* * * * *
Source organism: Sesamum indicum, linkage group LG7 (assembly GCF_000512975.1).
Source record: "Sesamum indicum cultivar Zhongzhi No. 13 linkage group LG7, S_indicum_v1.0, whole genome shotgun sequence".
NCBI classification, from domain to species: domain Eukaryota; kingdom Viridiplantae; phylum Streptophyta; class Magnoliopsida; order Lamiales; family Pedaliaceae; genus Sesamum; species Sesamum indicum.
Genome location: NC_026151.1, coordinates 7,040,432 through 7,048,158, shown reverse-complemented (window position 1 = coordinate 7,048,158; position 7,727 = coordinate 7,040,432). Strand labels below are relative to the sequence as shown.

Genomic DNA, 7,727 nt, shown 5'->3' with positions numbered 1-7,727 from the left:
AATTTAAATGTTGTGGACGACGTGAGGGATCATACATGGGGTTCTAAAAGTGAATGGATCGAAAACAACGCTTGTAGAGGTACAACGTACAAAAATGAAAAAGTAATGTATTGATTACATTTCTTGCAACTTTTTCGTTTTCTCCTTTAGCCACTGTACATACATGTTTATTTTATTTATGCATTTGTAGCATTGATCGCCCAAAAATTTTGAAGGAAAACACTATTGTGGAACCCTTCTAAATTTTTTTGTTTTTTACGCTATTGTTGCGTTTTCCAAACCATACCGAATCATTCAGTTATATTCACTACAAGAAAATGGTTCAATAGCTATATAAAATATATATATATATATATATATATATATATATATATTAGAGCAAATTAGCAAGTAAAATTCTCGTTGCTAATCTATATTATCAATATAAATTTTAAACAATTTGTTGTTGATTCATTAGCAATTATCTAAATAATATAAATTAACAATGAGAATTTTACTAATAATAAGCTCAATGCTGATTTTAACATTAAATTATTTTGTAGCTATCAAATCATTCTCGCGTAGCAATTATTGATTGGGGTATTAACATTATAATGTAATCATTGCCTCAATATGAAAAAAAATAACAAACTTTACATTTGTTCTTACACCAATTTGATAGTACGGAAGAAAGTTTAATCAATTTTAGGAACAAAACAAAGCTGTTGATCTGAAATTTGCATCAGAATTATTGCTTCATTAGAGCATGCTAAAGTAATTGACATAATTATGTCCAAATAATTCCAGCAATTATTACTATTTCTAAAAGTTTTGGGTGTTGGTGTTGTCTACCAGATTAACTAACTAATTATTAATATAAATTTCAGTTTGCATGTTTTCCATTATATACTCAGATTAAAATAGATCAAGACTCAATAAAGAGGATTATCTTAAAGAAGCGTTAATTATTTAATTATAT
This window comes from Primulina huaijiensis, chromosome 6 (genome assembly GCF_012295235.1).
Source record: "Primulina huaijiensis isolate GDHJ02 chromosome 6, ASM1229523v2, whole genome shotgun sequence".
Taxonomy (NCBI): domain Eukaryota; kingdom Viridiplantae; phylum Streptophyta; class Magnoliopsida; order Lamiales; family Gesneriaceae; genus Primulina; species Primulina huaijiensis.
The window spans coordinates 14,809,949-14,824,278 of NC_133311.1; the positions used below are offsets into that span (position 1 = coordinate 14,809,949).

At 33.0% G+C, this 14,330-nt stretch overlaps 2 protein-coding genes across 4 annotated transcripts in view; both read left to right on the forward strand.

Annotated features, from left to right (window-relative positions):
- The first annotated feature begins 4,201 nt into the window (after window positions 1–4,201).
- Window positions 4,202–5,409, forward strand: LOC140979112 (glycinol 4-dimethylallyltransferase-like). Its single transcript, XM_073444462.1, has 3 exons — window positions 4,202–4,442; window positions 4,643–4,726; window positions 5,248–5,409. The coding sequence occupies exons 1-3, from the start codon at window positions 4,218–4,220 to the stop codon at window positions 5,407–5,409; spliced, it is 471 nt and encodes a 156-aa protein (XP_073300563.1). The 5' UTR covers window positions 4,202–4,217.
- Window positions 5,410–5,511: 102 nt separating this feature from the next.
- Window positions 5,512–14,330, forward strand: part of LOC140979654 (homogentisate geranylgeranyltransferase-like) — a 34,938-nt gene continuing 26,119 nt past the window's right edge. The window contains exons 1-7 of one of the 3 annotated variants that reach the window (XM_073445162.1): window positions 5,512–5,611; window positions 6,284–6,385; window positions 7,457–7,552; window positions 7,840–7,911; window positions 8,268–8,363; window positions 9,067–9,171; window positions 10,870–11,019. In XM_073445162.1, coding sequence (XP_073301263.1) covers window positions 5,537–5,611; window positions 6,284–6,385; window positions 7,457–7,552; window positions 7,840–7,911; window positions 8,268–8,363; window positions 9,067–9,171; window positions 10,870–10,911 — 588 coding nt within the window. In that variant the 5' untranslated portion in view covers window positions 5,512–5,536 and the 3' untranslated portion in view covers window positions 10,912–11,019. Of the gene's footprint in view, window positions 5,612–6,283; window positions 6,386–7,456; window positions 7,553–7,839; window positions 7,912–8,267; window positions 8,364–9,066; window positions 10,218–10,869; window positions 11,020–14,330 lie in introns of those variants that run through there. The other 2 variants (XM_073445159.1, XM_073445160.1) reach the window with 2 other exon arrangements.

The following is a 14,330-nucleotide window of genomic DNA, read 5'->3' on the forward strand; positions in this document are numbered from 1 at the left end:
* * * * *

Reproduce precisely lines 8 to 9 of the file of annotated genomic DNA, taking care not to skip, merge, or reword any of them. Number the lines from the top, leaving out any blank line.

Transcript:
Source record: "Primulina huaijiensis isolate GDHJ02 chromosome 6, ASM1229523v2, whole genome shotgun sequence".
Taxonomy (NCBI): domain Eukaryota; kingdom Viridiplantae; phylum Streptophyta; class Magnoliopsida; order Lamiales; family Gesneriaceae; genus Primulina; species Primulina huaijiensis.